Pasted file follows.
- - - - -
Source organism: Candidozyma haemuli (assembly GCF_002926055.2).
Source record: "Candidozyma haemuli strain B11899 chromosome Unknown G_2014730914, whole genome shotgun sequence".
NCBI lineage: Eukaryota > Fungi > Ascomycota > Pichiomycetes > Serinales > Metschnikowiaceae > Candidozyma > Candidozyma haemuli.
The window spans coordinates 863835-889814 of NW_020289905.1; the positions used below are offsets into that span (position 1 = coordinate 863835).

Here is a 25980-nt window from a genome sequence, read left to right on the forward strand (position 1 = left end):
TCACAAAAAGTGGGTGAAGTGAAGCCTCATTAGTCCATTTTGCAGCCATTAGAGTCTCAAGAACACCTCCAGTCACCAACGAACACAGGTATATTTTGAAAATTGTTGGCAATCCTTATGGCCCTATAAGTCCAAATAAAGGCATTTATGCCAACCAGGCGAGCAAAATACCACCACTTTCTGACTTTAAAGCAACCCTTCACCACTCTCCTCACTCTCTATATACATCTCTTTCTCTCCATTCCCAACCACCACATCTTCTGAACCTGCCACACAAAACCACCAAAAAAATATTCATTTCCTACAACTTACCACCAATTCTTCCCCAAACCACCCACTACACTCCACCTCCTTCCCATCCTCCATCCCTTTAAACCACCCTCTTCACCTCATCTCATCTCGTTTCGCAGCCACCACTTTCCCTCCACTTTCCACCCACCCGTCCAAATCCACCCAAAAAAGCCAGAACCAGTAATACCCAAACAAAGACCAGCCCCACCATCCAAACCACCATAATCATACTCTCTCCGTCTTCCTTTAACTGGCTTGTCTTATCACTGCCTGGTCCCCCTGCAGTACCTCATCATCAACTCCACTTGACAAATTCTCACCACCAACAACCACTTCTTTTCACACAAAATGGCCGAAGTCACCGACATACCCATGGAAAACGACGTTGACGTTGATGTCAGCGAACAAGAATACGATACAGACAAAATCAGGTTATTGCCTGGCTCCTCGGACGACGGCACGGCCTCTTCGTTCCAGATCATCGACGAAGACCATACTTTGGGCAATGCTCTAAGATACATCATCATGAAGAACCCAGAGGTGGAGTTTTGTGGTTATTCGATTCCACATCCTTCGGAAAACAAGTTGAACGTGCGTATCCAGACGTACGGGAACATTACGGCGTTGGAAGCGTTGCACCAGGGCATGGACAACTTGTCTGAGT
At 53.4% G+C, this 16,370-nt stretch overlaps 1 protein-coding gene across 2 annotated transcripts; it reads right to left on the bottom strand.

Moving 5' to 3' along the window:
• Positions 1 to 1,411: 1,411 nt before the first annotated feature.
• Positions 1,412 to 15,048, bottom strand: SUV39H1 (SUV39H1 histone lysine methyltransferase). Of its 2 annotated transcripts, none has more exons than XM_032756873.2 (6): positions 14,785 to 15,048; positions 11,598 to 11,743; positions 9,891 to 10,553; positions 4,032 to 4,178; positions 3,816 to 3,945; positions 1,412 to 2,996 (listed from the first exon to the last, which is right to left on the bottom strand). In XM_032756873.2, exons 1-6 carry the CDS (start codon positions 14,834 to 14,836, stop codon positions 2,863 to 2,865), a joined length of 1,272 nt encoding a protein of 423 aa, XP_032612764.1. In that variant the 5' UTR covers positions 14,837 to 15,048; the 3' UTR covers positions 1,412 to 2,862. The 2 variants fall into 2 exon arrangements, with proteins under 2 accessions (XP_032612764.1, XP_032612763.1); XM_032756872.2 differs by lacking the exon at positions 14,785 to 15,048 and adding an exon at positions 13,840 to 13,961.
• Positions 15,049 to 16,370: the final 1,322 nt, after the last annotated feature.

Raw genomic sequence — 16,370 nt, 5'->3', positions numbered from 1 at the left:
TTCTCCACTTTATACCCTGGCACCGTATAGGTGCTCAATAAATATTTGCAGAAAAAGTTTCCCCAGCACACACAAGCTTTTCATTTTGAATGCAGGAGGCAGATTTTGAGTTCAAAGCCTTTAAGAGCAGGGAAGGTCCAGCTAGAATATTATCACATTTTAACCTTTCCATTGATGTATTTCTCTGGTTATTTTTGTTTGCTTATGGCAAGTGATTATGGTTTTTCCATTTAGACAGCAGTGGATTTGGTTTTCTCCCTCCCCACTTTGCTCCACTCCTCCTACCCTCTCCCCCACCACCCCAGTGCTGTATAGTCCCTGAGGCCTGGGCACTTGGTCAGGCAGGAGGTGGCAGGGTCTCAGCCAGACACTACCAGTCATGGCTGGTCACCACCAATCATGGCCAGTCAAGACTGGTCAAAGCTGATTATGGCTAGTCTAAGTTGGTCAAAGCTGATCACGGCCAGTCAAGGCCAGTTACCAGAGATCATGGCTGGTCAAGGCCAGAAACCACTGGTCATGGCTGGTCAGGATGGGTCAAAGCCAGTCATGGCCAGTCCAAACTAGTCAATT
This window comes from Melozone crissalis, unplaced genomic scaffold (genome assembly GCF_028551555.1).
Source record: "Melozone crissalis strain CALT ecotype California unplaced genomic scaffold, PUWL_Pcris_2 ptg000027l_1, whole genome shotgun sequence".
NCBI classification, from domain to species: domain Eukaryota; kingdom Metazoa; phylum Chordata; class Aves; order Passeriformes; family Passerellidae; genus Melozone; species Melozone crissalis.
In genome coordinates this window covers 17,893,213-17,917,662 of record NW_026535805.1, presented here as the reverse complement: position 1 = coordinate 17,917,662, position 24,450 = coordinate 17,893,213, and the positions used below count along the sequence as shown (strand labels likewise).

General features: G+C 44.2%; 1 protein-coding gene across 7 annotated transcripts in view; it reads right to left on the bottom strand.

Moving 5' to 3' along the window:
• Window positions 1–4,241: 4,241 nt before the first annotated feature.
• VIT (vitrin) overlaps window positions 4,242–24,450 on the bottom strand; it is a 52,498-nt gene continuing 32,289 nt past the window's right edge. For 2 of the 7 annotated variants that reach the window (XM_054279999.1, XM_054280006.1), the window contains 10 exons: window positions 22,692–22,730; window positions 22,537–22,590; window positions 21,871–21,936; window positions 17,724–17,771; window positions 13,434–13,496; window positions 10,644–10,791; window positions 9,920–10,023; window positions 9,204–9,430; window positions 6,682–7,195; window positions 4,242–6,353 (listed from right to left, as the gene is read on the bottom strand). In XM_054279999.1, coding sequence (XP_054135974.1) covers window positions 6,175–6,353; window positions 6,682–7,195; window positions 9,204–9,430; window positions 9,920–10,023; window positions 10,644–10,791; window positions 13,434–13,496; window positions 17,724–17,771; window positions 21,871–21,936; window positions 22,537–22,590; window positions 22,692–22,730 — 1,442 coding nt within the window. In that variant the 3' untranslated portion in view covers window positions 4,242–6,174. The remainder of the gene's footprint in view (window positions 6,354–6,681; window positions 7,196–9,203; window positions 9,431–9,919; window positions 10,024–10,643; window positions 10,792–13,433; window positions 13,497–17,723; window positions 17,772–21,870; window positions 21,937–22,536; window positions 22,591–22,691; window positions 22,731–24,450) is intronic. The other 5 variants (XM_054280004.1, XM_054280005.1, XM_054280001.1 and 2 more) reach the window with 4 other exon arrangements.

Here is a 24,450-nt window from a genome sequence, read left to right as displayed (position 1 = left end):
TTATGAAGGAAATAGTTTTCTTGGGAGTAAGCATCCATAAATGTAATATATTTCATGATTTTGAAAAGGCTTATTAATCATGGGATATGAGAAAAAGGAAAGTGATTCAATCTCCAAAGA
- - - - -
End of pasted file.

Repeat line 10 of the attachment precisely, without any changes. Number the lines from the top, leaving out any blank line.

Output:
• Positions 1,412 to 15,048, bottom strand: SUV39H1 (SUV39H1 histone lysine methyltransferase). Of its 2 annotated transcripts, none has more exons than XM_032756873.2 (6): positions 14,785 to 15,048; positions 11,598 to 11,743; positions 9,891 to 10,553; positions 4,032 to 4,178; positions 3,816 to 3,945; positions 1,412 to 2,996 (listed from the first exon to the last, which is right to left on the bottom strand). In XM_032756873.2, exons 1-6 carry the CDS (start codon positions 14,834 to 14,836, stop codon positions 2,863 to 2,865), a joined length of 1,272 nt encoding a protein of 423 aa, XP_032612764.1. In that variant the 5' UTR covers positions 14,837 to 15,048; the 3' UTR covers positions 1,412 to 2,862. The 2 variants fall into 2 exon arrangements, with proteins under 2 accessions (XP_032612764.1, XP_032612763.1); XM_032756872.2 differs by lacking the exon at positions 14,785 to 15,048 and adding an exon at positions 13,840 to 13,961.